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I've been trying to establish a large population of this plant, and using it like a ground cover, both in my native garden, as well as along the outside edge of my pond. I'm trying to fill in every gap with it. I want it everywhere. It's a rare plant in my state, so having an established population of it is pretty cool.
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It can be divided every few years, and it's also easy to grow from seed. I've both grown it indoors as well as spread seed outdoors and it grows very well either way. It produces a lot of seeds. I highly recommend it if you live within its native range. If you don't live in it's range and you live in the U.S., you do live in the range of at least one of the many other species of Blue-eyed Grass.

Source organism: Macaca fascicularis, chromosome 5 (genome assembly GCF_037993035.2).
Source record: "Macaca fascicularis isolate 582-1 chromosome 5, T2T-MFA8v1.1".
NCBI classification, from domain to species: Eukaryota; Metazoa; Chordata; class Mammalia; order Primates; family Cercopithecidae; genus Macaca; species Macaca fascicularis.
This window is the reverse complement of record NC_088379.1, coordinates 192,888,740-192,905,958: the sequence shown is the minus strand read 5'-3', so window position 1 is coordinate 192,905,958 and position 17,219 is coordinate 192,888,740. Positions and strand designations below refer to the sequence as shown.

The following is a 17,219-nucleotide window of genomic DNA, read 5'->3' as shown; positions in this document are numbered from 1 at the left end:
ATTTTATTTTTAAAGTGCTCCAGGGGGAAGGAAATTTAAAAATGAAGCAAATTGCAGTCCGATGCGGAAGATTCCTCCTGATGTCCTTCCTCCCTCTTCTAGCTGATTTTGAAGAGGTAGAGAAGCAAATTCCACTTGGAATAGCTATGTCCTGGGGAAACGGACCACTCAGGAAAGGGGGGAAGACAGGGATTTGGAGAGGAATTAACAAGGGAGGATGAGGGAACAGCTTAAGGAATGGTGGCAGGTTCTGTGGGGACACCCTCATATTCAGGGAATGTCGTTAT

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alp

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Stunning photos! I wish I had more land .. I have already googled the Prairie??? and the seeds are under £2 from China of all places.

Keep up with the good work whilst we feast our eyes on your fantastic photos! Thank you for sharing..
 
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JBtheExplorer

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Stunning photos! I wish I had more land .. I have already googled the Prairie??? and the seeds are under £2 from China of all places.
I wouldn't recommend it for anyone outside of its native range. That ultimately leads to problems, like habitat destruction.
 

alp